Foals released their first hit “Hummer” in 2007, but the band is currently in its eleventh year and still going strong with four albums under their belt. Each album is a sonic journey, cohesive and fully formed, and the band does not go through the growing pains often found from artists transitioning between genres. Even when utilizing different musical techniques in a single song or album, there is no struggle. Though they are typically labeled “indie rock,” it does a disservice to the band – Foals do not transcribe to most of the genre’s expectations or even that of the subgenres they tend to be placed in next, art or math rock. There are elements of almost every kind of rock found on a single Foals album – sometimes even in a single song. Despite this, every album has a sonic signature that is particular to the release. The amount of success they’ve received, and even the reception of Foal’s live show, is a testament to their songwriting. The band has won the Q Award and been nominated twice by NME for Best Live Act, and as this was my first time seeing Foals, I had high standards that they just didn’t live up to.
Four months straight of touring had taken its toll on all of the band, as even notoriously energetic lead singer Yannis Philippakis seemed to be lacking the energy that has set them apart from other artists in the past. The singer is known for going into the crowd, and this performance was no exception, but even this felt like going through the motions. Phillippakis & Co. still controlled the crowd just as well as ever, but this spoke more to their musicality than any other performance aspects. The band’s movements were minimal, as they primarily let their sound and light show wash over the crowd and create an almost transcendental state. Unfortunately, I was unable to become fully immersed, as I was stuck next to the only members of the audience who did not understand that Foals is not a band to mosh wildly to for an entire set. While there were certainly moments that called for it, “Spanish Sahara” certainly does not fall under that category.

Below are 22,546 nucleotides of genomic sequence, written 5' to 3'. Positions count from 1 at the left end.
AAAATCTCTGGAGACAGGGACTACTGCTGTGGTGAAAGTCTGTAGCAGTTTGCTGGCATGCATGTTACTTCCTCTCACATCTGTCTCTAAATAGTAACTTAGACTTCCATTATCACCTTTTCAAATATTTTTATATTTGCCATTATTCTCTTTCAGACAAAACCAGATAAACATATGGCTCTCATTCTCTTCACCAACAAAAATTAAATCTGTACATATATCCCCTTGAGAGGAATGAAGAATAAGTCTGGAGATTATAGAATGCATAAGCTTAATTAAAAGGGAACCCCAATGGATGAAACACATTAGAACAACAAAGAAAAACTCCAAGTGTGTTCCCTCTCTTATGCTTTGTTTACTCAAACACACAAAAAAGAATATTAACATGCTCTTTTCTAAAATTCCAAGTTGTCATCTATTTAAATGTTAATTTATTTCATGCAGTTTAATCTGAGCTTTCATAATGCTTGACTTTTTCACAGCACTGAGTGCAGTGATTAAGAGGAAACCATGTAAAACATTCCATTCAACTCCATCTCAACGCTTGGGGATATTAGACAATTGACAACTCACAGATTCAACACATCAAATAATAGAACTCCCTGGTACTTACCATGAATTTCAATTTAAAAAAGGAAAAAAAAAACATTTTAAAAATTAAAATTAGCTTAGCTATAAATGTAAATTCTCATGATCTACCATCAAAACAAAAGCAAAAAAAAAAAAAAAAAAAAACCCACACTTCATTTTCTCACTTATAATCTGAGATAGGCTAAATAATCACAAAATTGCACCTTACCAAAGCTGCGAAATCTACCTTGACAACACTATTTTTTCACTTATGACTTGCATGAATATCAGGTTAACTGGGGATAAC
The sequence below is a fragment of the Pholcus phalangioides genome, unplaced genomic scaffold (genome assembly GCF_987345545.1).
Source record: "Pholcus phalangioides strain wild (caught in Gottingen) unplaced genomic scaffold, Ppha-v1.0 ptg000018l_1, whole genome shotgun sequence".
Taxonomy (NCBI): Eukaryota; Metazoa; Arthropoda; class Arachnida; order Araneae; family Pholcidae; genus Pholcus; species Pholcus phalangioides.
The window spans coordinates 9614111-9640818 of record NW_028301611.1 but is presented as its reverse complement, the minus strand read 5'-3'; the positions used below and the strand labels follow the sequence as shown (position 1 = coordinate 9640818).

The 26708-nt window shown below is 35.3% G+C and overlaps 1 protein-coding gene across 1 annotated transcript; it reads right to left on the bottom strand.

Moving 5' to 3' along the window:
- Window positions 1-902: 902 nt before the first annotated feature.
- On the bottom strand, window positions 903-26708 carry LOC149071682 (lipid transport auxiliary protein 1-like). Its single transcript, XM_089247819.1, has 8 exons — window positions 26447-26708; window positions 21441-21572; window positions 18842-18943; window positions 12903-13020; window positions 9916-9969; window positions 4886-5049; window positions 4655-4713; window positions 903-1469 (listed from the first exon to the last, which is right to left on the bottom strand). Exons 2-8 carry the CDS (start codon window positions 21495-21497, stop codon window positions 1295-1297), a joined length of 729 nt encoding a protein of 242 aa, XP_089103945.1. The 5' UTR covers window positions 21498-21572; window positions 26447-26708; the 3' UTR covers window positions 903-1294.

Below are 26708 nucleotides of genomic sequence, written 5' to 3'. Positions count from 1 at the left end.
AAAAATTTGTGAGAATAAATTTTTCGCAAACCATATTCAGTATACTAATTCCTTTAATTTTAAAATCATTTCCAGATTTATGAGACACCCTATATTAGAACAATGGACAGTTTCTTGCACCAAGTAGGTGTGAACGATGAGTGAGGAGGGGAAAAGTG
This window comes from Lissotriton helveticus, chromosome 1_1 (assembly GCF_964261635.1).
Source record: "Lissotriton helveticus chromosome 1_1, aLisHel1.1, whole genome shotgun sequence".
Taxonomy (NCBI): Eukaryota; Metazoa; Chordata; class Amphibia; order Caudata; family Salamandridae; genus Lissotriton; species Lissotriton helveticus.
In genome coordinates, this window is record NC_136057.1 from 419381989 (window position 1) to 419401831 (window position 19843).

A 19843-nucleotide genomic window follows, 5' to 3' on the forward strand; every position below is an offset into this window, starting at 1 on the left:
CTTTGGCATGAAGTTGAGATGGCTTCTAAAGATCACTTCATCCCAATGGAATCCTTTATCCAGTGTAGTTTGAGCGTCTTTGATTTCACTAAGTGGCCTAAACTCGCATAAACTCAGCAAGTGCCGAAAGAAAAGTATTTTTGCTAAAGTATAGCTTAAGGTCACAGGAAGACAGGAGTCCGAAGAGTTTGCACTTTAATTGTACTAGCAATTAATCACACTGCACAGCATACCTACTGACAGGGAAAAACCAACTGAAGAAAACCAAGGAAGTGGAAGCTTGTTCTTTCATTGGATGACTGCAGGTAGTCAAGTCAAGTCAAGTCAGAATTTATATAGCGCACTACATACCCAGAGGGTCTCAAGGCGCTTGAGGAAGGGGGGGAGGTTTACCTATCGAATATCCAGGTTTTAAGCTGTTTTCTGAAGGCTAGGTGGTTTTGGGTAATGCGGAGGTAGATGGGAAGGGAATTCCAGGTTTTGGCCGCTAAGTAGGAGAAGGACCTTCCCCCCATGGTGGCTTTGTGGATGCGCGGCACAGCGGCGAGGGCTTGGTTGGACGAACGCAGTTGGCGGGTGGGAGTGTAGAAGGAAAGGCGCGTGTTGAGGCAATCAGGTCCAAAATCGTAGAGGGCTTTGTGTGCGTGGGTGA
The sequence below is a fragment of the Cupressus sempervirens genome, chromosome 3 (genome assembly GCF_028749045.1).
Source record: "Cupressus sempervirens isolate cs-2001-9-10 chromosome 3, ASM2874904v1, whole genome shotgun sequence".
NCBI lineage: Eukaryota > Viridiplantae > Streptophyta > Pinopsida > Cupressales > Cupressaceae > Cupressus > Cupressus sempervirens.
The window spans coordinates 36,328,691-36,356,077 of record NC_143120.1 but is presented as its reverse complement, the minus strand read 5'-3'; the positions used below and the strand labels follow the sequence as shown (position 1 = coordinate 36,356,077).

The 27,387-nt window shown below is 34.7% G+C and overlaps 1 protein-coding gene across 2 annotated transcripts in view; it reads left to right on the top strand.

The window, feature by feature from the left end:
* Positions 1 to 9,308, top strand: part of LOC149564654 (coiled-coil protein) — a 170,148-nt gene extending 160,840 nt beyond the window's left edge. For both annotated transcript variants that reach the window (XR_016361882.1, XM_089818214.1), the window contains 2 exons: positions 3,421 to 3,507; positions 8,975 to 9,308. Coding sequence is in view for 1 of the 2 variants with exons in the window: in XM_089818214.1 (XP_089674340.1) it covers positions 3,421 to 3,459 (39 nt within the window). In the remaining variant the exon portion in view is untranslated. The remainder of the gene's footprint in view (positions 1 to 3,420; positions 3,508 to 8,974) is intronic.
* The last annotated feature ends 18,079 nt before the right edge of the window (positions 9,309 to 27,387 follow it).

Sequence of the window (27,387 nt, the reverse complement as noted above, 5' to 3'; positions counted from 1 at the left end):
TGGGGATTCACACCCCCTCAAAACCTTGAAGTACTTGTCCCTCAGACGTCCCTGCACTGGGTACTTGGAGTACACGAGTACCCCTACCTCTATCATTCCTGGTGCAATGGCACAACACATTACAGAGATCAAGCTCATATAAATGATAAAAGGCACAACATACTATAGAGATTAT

Showmanship aside, there was absolutely nothing to complain about when it came to the sonic elements of the night. Every track sounded the same, if not better than, the recorded version, and each member of the band executed their individual role spectacularly. Yannis’ mastery of vocals and guitar shined through spectacularly on “Give It All.” The setlist felt slightly disjointed to me, which may have been the result of listening to Foals’ catalog album by album versus sitting down with all of the individual hits. This feeling was especially evident as Foals closed out the last portion of their main set with an adorable, yet slightly melancholic dedication of “Late Night” to the band’s mothers, followed by encouragement for everyone to get crazy to “Inhaler.” My reaction to hearing these songs speaks to the band’s ability to craft a standalone album; it was unsettling to hear tracks from the same LP out of order. Despite a slightly lackluster performance this time around, I would not hesitate to go see Foals again – I genuinely believe that they’re one of the most talented bands today, making complex yet accessible music – and would advocate that everyone should see them in order to hear the full range of sounds this band is capable of.